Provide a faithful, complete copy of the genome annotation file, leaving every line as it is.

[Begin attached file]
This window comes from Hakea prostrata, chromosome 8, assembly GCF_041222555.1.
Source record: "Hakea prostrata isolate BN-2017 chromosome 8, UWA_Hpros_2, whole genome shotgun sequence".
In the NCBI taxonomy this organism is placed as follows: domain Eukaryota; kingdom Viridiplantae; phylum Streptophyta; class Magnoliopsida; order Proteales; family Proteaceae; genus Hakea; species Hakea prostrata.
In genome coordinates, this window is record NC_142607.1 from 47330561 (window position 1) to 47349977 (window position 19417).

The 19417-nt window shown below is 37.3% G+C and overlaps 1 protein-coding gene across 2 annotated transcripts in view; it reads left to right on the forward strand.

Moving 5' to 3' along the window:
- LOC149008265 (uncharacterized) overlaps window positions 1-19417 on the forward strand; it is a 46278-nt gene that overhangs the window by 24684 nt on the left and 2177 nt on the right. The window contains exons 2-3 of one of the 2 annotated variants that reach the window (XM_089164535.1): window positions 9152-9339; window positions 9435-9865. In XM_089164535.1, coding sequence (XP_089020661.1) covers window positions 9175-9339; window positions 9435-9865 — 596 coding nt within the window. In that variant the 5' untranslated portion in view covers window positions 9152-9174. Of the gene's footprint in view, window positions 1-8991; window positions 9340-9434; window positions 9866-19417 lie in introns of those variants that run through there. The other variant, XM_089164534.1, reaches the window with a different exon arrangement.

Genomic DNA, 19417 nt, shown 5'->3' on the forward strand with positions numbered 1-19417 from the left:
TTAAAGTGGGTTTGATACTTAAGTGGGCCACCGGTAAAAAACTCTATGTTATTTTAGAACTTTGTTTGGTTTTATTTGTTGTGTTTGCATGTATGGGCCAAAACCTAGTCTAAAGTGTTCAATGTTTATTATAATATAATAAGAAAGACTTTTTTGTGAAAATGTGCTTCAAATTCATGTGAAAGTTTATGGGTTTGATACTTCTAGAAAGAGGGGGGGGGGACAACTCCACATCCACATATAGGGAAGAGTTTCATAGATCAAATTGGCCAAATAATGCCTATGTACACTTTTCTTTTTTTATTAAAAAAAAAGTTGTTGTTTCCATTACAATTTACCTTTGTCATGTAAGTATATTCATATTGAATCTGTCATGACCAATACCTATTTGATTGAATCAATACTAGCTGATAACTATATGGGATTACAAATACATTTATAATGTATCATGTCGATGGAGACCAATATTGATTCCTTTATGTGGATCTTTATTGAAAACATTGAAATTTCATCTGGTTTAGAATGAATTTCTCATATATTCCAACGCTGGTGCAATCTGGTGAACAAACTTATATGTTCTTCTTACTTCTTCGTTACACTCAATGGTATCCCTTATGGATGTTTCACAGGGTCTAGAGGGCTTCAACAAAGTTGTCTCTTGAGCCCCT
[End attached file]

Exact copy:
This window comes from Hakea prostrata, chromosome 8, assembly GCF_041222555.1.
Source record: "Hakea prostrata isolate BN-2017 chromosome 8, UWA_Hpros_2, whole genome shotgun sequence".
In the NCBI taxonomy this organism is placed as follows: domain Eukaryota; kingdom Viridiplantae; phylum Streptophyta; class Magnoliopsida; order Proteales; family Proteaceae; genus Hakea; species Hakea prostrata.
In genome coordinates, this window is record NC_142607.1 from 47330561 (window position 1) to 47349977 (window position 19417).

The 19417-nt window shown below is 37.3% G+C and overlaps 1 protein-coding gene across 2 annotated transcripts in view; it reads left to right on the forward strand.

Moving 5' to 3' along the window:
- LOC149008265 (uncharacterized) overlaps window positions 1-19417 on the forward strand; it is a 46278-nt gene that overhangs the window by 24684 nt on the left and 2177 nt on the right. The window contains exons 2-3 of one of the 2 annotated variants that reach the window (XM_089164535.1): window positions 9152-9339; window positions 9435-9865. In XM_089164535.1, coding sequence (XP_089020661.1) covers window positions 9175-9339; window positions 9435-9865 — 596 coding nt within the window. In that variant the 5' untranslated portion in view covers window positions 9152-9174. Of the gene's footprint in view, window positions 1-8991; window positions 9340-9434; window positions 9866-19417 lie in introns of those variants that run through there. The other variant, XM_089164534.1, reaches the window with a different exon arrangement.

Genomic DNA, 19417 nt, shown 5'->3' on the forward strand with positions numbered 1-19417 from the left:
TTAAAGTGGGTTTGATACTTAAGTGGGCCACCGGTAAAAAACTCTATGTTATTTTAGAACTTTGTTTGGTTTTATTTGTTGTGTTTGCATGTATGGGCCAAAACCTAGTCTAAAGTGTTCAATGTTTATTATAATATAATAAGAAAGACTTTTTTGTGAAAATGTGCTTCAAATTCATGTGAAAGTTTATGGGTTTGATACTTCTAGAAAGAGGGGGGGGGGACAACTCCACATCCACATATAGGGAAGAGTTTCATAGATCAAATTGGCCAAATAATGCCTATGTACACTTTTCTTTTTTTATTAAAAAAAAAGTTGTTGTTTCCATTACAATTTACCTTTGTCATGTAAGTATATTCATATTGAATCTGTCATGACCAATACCTATTTGATTGAATCAATACTAGCTGATAACTATATGGGATTACAAATACATTTATAATGTATCATGTCGATGGAGACCAATATTGATTCCTTTATGTGGATCTTTATTGAAAACATTGAAATTTCATCTGGTTTAGAATGAATTTCTCATATATTCCAACGCTGGTGCAATCTGGTGAACAAACTTATATGTTCTTCTTACTTCTTCGTTACACTCAATGGTATCCCTTATGGATGTTTCACAGGGTCTAGAGGGCTTCAACAAAGTTGTCTCTTGAGCCCCT